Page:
An English toolmaker named Joseph Hudson invented the first whistle used in a soccer match in 1878, and created a whistle for Scotland Yard that could be easily heard over a mile’s distance. Although the piercing noise of a police whistle has is no longer heard on Britain’s streets, the blowing of a whistle continues in sports. The term “whistleblower” has been used in journalism and politics since the 1960s but the tradition of whistleblowing dates back to the founding of our country.
On February 19, 1777, aboard the warship Warren, which was anchored outside of Providence, R.I., ten American sailors and marines serving in the war met in secret to discuss something they had witnessed. Richard Marven, a Revolutionary War naval officer, and Samuel Shaw midshipman reported that Commodore Esek Hopkins, the commander-in-chief of the Continental Navy tortured British prisoners of war aboard the USS Warren.
“Much Respected Gentlemen: “We who present this petition engaged on board the ship ‘Warren’ with an earnest desire and fixed expectation of doing our country some service . . . We are ready to hazard every thing that is dear & if necessary, sacrifice our lives for the welfare of our country, we are desirous of being active in the defense of our constitutional liberties and privileges against the unjust cruel claims of tyranny & oppression; but as things are now circumstanced onboard this frigate, there seems to be no prospect of our being serviceable in our present situation. . . . . We are personally well acquainted with the real character & conduct of our commander, commodore Hopkins & we take this method not having a more convenient opportunity of sincerely & humbly petitioning, the honorable Marine Committee that they would inquire into his character & conduct, for we suppose that his character is such & that he has been guilty of such crimes as render him quite unfit for the public department he now occupies, which crimes, we the subscribers can sufficiently attest.”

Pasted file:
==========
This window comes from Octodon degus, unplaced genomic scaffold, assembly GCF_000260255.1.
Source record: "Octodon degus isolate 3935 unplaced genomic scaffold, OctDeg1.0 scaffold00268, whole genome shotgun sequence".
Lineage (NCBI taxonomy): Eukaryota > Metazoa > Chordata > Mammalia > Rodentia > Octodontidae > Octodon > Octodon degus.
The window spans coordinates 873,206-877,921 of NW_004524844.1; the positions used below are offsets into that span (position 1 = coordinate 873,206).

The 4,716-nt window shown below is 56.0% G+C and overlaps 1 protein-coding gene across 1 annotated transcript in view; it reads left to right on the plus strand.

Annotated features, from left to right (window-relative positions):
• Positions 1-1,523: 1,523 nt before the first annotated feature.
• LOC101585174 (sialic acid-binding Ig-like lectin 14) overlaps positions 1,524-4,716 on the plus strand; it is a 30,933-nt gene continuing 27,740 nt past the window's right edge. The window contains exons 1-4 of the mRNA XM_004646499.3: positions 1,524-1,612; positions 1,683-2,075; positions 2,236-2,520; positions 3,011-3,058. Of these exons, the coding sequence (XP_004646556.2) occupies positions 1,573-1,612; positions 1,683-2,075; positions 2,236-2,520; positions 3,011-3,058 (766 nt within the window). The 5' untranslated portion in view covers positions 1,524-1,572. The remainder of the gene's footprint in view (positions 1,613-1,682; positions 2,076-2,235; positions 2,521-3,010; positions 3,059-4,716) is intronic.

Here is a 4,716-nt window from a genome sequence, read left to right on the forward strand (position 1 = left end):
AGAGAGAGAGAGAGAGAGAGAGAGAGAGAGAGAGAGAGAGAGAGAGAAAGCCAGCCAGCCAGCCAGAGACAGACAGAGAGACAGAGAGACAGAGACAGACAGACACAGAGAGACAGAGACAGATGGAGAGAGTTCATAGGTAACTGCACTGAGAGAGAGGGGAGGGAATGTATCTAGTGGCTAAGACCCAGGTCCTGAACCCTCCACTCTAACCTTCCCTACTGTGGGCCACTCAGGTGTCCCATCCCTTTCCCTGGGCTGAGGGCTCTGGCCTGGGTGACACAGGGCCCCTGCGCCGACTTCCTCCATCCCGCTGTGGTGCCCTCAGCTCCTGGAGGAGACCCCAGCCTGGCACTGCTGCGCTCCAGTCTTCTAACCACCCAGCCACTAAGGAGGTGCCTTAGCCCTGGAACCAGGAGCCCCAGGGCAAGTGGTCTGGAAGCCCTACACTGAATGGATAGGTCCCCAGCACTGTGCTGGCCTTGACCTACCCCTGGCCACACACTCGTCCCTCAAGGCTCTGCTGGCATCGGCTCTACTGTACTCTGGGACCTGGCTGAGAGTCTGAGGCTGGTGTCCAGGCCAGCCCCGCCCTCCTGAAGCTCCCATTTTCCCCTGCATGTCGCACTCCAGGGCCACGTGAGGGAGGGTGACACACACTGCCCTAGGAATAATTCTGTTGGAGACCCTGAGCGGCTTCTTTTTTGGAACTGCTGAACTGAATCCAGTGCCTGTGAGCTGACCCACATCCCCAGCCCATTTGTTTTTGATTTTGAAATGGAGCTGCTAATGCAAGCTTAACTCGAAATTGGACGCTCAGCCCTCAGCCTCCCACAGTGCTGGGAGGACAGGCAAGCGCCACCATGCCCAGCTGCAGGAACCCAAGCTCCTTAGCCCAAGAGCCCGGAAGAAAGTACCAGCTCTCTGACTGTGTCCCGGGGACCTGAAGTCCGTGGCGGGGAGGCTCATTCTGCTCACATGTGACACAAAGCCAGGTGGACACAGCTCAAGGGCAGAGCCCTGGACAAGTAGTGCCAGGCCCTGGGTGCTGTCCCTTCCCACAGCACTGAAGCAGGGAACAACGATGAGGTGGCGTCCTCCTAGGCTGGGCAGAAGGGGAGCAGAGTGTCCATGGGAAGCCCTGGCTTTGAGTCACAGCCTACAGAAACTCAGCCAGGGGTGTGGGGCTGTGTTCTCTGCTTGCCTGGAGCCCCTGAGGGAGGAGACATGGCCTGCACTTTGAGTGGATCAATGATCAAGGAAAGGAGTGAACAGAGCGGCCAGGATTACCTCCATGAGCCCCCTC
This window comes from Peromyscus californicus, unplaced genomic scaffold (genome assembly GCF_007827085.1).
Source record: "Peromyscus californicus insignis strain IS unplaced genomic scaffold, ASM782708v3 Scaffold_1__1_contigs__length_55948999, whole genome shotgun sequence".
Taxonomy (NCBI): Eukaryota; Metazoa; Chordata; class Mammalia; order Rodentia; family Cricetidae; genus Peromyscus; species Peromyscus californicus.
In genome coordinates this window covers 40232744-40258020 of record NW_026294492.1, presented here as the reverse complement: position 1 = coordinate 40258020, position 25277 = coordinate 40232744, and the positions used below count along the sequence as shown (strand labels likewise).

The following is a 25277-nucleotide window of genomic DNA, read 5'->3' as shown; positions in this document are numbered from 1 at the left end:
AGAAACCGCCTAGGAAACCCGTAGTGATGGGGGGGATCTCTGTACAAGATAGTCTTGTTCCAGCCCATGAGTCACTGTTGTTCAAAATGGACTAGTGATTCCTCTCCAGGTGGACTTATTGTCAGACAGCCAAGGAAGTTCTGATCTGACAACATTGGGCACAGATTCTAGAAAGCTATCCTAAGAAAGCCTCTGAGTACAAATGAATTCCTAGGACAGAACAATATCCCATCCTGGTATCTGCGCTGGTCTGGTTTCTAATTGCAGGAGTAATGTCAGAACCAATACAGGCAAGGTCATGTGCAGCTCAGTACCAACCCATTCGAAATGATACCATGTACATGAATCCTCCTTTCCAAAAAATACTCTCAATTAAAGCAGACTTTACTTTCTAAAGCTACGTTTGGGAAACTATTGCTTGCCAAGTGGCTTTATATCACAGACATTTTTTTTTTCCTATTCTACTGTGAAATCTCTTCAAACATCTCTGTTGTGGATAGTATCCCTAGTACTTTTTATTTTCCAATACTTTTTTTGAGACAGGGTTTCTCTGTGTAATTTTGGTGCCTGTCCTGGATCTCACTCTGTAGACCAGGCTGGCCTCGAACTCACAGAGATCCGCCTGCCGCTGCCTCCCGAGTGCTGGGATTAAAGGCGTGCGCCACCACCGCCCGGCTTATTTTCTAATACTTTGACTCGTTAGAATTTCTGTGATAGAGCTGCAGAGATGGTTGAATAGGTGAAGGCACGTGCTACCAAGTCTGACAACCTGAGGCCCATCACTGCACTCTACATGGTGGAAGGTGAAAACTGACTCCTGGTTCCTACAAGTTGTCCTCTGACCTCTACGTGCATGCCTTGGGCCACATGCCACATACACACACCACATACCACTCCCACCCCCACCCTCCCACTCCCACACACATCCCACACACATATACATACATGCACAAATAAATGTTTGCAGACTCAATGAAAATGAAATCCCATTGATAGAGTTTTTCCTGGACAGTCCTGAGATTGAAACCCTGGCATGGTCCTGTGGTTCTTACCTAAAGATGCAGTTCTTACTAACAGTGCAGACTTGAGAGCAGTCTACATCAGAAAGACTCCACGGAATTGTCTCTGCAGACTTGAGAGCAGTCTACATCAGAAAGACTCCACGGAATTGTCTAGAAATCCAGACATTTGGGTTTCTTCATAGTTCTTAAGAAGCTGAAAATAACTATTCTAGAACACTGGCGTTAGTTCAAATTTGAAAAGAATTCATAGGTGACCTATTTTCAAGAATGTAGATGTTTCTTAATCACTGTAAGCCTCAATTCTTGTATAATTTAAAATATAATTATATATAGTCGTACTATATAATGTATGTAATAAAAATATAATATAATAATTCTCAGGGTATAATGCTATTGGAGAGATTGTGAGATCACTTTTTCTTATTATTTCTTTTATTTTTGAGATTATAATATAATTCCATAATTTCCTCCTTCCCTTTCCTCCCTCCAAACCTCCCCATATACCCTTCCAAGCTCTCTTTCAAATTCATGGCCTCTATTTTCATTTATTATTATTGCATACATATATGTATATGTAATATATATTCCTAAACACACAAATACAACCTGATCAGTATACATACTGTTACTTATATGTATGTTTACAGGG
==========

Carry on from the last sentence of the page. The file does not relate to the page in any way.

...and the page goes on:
Captain John Grannis testified to the Continental Congress about Hopkins that “His conversation is at times so wild and orders so unsteady that I have sometimes thought he was not in his senses.” When Hopkins was dismissed from the Continental Navy, he filed a criminal libel suit against Marven and Shaw in the Rhode Island courts.
Only seven months after signing the Declaration of Independence, the Continental Congress unanimously enacted the nation’s first whistleblower protection law, declaring it the duty of “all persons in the service of the United States, as well as all other the inhabitants thereof” to inform the Continental Congress or proper authorities of “misconduct, frauds or misdemeanors committed by any officers in the service of these states, which may come to their knowledge.”
The 1863 United States False Claims Act was adopted to combat fraud by suppliers of the United States government during the American Civil War. The Whistleblower Protection Act of 1989 was enacted to protect federal employees who disclosed government waste, fraud or an abuse of power. The Lloyd–La Follette Act of 1912 guaranteed the right of federal employees to furnish information to the United States Congress.
The Whistleblower Protection Enhancement Act of 2012 extended protection to federal employees in the intelligence community and others with security clearance.
Whistleblowers have historically considered to be patriots, except by the accused and their supporters. When Daniel Ellsberg leaked the “Pentagon Papers” to the New York Times, he was charged with conspiracy under the Espionage Act of 1917. The case was eventually dismissed due to governmental misconduct and illegal evidence-gathering. Former FBI deputy director William Mark Felt waited 30 years when he confirmed in 2005 that he was “Deep Throat,” the anonymous government source who helped take down President Nixon in the Watergate scandal. Nixon’s vice-president Spiro Agnew had already resigned after the U.S. attorney in Maryland charged him with tax avoidance and receiving illegal campaign contributions.
- Stanger, Allison: “Whistleblowers: Honesty in America from Washington to Trump”
- Time Magazine, “History of Whistleblowers”
- ACME Whistles